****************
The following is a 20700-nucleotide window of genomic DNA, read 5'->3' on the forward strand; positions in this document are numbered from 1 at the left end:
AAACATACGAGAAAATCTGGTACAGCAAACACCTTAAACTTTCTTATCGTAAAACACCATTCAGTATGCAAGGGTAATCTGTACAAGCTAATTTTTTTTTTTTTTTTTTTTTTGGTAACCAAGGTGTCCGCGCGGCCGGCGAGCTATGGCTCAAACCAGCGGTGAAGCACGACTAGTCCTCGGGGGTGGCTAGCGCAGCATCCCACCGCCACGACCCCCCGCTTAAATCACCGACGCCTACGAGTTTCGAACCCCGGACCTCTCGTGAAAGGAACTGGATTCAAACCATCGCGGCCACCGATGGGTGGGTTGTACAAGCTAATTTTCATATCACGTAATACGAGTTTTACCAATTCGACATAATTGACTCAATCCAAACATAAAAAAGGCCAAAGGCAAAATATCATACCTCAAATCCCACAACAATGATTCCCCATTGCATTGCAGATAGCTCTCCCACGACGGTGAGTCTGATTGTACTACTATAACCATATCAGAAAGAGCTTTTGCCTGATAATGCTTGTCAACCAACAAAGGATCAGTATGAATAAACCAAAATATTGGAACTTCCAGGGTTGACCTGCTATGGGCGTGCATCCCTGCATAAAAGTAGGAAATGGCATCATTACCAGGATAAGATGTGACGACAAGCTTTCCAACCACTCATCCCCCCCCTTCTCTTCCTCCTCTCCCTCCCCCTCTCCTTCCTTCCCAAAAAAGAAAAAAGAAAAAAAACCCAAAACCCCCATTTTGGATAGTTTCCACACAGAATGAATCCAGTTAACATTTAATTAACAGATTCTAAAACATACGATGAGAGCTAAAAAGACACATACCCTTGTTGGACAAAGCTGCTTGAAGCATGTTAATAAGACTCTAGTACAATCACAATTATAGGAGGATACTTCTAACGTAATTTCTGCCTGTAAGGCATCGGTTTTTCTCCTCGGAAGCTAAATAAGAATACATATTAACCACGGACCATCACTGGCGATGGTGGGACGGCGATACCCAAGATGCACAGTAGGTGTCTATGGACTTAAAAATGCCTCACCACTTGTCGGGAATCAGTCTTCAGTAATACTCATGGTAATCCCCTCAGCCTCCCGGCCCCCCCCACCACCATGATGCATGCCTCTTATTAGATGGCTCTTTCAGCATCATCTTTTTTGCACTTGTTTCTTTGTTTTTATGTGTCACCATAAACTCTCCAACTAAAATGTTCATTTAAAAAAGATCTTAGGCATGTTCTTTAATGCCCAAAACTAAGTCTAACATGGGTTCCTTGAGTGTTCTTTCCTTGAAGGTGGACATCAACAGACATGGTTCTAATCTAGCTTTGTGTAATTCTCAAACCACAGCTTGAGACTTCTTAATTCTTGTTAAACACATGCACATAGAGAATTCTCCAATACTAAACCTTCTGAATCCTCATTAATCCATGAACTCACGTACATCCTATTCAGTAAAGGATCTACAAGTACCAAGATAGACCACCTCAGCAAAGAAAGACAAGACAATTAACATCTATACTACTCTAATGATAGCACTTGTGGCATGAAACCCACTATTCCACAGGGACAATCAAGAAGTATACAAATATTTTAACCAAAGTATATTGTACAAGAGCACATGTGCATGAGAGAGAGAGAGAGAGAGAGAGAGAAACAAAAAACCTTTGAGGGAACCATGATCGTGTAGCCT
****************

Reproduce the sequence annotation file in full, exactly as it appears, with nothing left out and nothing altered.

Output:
The following is a 20700-nucleotide window of genomic DNA, read 5'->3' on the forward strand; positions in this document are numbered from 1 at the left end:
AAACATACGAGAAAATCTGGTACAGCAAACACCTTAAACTTTCTTATCGTAAAACACCATTCAGTATGCAAGGGTAATCTGTACAAGCTAATTTTTTTTTTTTTTTTTTTTTTGGTAACCAAGGTGTCCGCGCGGCCGGCGAGCTATGGCTCAAACCAGCGGTGAAGCACGACTAGTCCTCGGGGGTGGCTAGCGCAGCATCCCACCGCCACGACCCCCCGCTTAAATCACCGACGCCTACGAGTTTCGAACCCCGGACCTCTCGTGAAAGGAACTGGATTCAAACCATCGCGGCCACCGATGGGTGGGTTGTACAAGCTAATTTTCATATCACGTAATACGAGTTTTACCAATTCGACATAATTGACTCAATCCAAACATAAAAAAGGCCAAAGGCAAAATATCATACCTCAAATCCCACAACAATGATTCCCCATTGCATTGCAGATAGCTCTCCCACGACGGTGAGTCTGATTGTACTACTATAACCATATCAGAAAGAGCTTTTGCCTGATAATGCTTGTCAACCAACAAAGGATCAGTATGAATAAACCAAAATATTGGAACTTCCAGGGTTGACCTGCTATGGGCGTGCATCCCTGCATAAAAGTAGGAAATGGCATCATTACCAGGATAAGATGTGACGACAAGCTTTCCAACCACTCATCCCCCCCCTTCTCTTCCTCCTCTCCCTCCCCCTCTCCTTCCTTCCCAAAAAAGAAAAAAGAAAAAAAACCCAAAACCCCCATTTTGGATAGTTTCCACACAGAATGAATCCAGTTAACATTTAATTAACAGATTCTAAAACATACGATGAGAGCTAAAAAGACACATACCCTTGTTGGACAAAGCTGCTTGAAGCATGTTAATAAGACTCTAGTACAATCACAATTATAGGAGGATACTTCTAACGTAATTTCTGCCTGTAAGGCATCGGTTTTTCTCCTCGGAAGCTAAATAAGAATACATATTAACCACGGACCATCACTGGCGATGGTGGGACGGCGATACCCAAGATGCACAGTAGGTGTCTATGGACTTAAAAATGCCTCACCACTTGTCGGGAATCAGTCTTCAGTAATACTCATGGTAATCCCCTCAGCCTCCCGGCCCCCCCCACCACCATGATGCATGCCTCTTATTAGATGGCTCTTTCAGCATCATCTTTTTTGCACTTGTTTCTTTGTTTTTATGTGTCACCATAAACTCTCCAACTAAAATGTTCATTTAAAAAAGATCTTAGGCATGTTCTTTAATGCCCAAAACTAAGTCTAACATGGGTTCCTTGAGTGTTCTTTCCTTGAAGGTGGACATCAACAGACATGGTTCTAATCTAGCTTTGTGTAATTCTCAAACCACAGCTTGAGACTTCTTAATTCTTGTTAAACACATGCACATAGAGAATTCTCCAATACTAAACCTTCTGAATCCTCATTAATCCATGAACTCACGTACATCCTATTCAGTAAAGGATCTACAAGTACCAAGATAGACCACCTCAGCAAAGAAAGACAAGACAATTAACATCTATACTACTCTAATGATAGCACTTGTGGCATGAAACCCACTATTCCACAGGGACAATCAAGAAGTATACAAATATTTTAACCAAAGTATATTGTACAAGAGCACATGTGCATGAGAGAGAGAGAGAGAGAGAGAGAGAAACAAAAAACCTTTGAGGGAACCATGATCGTGTAGCCT